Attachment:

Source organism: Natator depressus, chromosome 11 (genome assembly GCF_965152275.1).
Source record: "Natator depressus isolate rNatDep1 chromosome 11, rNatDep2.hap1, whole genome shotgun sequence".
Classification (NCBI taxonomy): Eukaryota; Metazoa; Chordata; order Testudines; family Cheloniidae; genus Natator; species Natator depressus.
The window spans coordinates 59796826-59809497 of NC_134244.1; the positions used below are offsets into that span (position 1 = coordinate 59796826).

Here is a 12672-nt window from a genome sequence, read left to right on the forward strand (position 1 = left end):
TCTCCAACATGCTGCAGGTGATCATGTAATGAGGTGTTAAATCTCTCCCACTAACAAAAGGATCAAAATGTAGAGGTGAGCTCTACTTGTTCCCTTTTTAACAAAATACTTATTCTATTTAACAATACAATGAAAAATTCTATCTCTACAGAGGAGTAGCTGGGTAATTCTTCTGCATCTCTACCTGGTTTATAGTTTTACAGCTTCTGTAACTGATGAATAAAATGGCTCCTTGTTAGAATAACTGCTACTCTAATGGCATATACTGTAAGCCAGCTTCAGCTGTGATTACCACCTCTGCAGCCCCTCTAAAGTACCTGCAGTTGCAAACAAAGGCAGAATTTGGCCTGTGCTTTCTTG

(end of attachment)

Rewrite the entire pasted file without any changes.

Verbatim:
Source organism: Natator depressus, chromosome 11 (genome assembly GCF_965152275.1).
Source record: "Natator depressus isolate rNatDep1 chromosome 11, rNatDep2.hap1, whole genome shotgun sequence".
Classification (NCBI taxonomy): Eukaryota; Metazoa; Chordata; order Testudines; family Cheloniidae; genus Natator; species Natator depressus.
The window spans coordinates 59796826-59809497 of NC_134244.1; the positions used below are offsets into that span (position 1 = coordinate 59796826).

Here is a 12672-nt window from a genome sequence, read left to right on the forward strand (position 1 = left end):
TCTCCAACATGCTGCAGGTGATCATGTAATGAGGTGTTAAATCTCTCCCACTAACAAAAGGATCAAAATGTAGAGGTGAGCTCTACTTGTTCCCTTTTTAACAAAATACTTATTCTATTTAACAATACAATGAAAAATTCTATCTCTACAGAGGAGTAGCTGGGTAATTCTTCTGCATCTCTACCTGGTTTATAGTTTTACAGCTTCTGTAACTGATGAATAAAATGGCTCCTTGTTAGAATAACTGCTACTCTAATGGCATATACTGTAAGCCAGCTTCAGCTGTGATTACCACCTCTGCAGCCCCTCTAAAGTACCTGCAGTTGCAAACAAAGGCAGAATTTGGCCTGTGCTTTCTTG